Exclusive: Walters Interviews Croc. Hunter's Widow


The day that popular television personality Steve "Crocodile Hunter" Irwin died was the day his wife, Terri, says she lost her prince.

It's been almost a month since a stingray barb killed her husband of 14 years, piercing his heart as he filmed a show on the Great Barrier Reef. Terri spoke with Barbara Walters, in her first interview since Irwin's death, about how she is coping.

"One minute at a time. Sometime an hour at a time. With great faith, great determination," Terri says. "I have tremendous faith in God that all things happen for a reason, even if we don't understand. ... I have two beautiful children. And they really are my strength."

Terri met Steve Irwin on Oct. 6, 1991. The Oregon native was visiting Australia with friends. "I went into this little reptile park, and Steve was doing the crocodile show, coincidentally. ... I was absolutely floored. That was it. This man was a real-life hero. I fell then and there, love at first sight."

They started talking, and Terri says it became clear that Steve liked her too. But he told her he had a girlfriend. "I was a little bit devastated, she says." But that lovesick devastation didn't last for long. Steve introduced Terri to his girlfriend Sue, a little dog.

Six months later, they were married.

Terri says she'd marry Steve again in a minute, even knowing how it would end.

Despite the loss of her husband, Terri says she still feels blessed that she had him in her life. "I had romance like I didn't think existed anymore, a wonderful romance. He was passionate and determined and enthusiastic."

He had so much enthusiasm for life, that at times, Terri says, it was hard to keep up with him. "There were so many things that made me crazy, like his desire to do everything now. He had a real sense of urgency with his life and no side view business plan. If you got plans, we'll do them now."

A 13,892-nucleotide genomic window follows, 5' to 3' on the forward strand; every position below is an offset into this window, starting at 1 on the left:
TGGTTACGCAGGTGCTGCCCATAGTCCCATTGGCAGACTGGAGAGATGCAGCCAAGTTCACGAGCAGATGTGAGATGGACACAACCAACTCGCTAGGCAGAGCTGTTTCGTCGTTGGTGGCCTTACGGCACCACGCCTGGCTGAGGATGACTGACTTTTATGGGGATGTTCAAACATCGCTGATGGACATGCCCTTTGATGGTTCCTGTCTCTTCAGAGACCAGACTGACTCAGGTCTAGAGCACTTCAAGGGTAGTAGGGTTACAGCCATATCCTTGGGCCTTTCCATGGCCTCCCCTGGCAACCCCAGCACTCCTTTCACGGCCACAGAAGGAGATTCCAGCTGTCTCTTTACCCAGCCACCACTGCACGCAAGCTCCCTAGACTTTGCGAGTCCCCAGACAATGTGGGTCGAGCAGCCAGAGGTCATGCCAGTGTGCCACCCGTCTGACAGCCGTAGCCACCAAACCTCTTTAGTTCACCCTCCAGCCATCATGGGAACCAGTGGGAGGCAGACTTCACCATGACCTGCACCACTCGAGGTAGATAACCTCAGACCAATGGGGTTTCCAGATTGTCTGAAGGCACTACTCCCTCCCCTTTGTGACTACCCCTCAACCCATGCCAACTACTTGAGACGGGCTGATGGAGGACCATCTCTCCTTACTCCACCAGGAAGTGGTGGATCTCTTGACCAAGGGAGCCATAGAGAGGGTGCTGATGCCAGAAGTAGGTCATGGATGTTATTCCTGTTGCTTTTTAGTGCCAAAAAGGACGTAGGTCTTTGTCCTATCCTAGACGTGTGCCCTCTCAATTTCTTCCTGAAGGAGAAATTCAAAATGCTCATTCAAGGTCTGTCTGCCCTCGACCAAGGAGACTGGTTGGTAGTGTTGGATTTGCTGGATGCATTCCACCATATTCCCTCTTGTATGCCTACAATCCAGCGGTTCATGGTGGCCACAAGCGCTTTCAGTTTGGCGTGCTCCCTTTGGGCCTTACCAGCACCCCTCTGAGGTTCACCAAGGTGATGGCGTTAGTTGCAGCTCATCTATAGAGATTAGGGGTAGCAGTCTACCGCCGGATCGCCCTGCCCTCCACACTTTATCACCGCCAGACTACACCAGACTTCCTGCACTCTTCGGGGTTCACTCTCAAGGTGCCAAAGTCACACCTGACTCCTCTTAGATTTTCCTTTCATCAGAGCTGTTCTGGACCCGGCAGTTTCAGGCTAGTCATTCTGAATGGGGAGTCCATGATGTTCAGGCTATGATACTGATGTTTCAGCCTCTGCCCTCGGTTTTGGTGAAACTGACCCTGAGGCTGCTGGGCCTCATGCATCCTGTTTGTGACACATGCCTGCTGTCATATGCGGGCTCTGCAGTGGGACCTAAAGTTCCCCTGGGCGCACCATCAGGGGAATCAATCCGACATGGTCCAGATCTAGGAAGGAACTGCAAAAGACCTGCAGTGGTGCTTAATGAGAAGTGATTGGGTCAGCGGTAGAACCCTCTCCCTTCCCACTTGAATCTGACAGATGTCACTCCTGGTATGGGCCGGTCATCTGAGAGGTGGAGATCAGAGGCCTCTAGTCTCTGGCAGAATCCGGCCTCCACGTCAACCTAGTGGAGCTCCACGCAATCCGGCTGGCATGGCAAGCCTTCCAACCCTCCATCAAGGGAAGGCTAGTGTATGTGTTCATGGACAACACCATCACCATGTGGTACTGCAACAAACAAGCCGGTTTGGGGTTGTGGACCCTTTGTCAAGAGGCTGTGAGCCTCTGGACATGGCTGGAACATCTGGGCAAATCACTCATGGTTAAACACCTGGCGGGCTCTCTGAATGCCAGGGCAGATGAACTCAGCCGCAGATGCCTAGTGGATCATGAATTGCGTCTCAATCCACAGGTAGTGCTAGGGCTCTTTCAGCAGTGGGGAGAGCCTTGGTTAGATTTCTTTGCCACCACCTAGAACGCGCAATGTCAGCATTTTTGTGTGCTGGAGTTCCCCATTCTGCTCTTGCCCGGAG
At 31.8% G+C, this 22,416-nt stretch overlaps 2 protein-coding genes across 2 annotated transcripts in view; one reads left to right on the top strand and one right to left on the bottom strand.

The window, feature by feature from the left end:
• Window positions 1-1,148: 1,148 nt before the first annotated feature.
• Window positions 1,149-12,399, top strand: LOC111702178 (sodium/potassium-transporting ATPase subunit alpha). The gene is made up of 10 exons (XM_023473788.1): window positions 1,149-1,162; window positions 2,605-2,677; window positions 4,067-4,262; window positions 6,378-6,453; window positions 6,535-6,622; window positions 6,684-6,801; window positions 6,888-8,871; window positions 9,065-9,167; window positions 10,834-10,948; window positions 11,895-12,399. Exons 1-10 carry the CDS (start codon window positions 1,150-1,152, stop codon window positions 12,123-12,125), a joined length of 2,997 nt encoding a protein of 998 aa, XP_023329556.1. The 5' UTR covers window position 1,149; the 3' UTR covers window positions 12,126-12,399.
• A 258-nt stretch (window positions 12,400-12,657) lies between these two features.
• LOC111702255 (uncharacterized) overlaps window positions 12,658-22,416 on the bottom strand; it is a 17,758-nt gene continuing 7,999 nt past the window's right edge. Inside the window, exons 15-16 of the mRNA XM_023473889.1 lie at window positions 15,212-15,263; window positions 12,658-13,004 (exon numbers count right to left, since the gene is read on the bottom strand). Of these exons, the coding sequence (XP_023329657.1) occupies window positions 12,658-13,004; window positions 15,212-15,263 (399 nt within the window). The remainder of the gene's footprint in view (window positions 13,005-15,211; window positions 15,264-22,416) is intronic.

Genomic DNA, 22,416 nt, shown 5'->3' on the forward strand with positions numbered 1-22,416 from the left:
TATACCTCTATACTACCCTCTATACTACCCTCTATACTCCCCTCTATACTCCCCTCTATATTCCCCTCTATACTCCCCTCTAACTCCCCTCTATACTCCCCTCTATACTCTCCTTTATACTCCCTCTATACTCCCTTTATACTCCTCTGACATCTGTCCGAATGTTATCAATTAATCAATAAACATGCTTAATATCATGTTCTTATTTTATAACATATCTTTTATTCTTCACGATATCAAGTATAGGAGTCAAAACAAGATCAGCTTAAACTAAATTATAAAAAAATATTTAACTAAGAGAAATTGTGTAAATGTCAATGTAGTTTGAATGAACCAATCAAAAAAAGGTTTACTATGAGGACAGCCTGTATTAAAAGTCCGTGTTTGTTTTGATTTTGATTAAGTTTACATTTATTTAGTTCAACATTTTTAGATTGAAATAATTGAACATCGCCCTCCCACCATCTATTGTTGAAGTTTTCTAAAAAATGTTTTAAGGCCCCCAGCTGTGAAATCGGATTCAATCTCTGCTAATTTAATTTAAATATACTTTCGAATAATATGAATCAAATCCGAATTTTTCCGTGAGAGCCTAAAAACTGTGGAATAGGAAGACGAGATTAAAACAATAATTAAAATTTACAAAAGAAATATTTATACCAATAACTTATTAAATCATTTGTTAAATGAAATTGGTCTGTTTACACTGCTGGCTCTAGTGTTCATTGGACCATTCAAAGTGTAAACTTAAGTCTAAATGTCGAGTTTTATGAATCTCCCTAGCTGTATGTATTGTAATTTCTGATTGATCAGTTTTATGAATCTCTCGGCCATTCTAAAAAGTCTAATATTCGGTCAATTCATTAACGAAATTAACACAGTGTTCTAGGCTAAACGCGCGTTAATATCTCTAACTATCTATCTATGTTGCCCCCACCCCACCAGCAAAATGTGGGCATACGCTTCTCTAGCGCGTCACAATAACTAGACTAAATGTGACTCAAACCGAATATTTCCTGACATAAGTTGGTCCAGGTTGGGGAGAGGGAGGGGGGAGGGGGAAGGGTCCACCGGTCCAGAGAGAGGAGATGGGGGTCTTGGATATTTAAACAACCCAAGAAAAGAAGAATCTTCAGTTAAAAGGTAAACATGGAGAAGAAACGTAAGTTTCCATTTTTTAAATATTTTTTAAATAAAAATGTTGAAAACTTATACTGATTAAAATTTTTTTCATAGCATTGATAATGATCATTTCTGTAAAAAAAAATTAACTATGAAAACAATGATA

At Irwin's memorial service, it was said over and over again how "Steve changed the world." Terri says he changed the world by giving everyone a message. "If you can reach out and touch and love and be with wildlife, you will forever be changed and you will want to make the world a better place. ... If we do nothing ... we're in trouble. And he did more than anybody. So I think we can all do something."

As the Irwin family continues to grieve, there's one thing Terri says she misses the most. "He was fun. He was fun. He taught me it's OK to play in the rain. And splash in my puddle. And let the kids get dirty. And spill ice cream on your pants. He didn't sweat the little stuff. He followed the big picture. And he had fun! Now I'm going to work really hard at having fun again. ... I'm Mrs. Steve Irwin. I've got a lot to live up to."

Terri remembers how much her husband loved being in the wild. "When he was in with those crocodiles, all he wanted to do was show you and convince you why you should love them. ... He just absolutely loved crocodiles. ... But you know how he saw them. Not as weird. He saw them as dinosaurs. ... He saw them as the most amazing animals."

Bindi, their 8-year-old daughter, reminds Terri of her husband. "Bindi has a spirituality about her that I've seen with Steve. She has unbelievable sensitivity. She has an uncanny connection with wildlife. She has a love for them that was just like her dad's. ... She seems to feel an animal. She seems to understand it and have this great gift of love."

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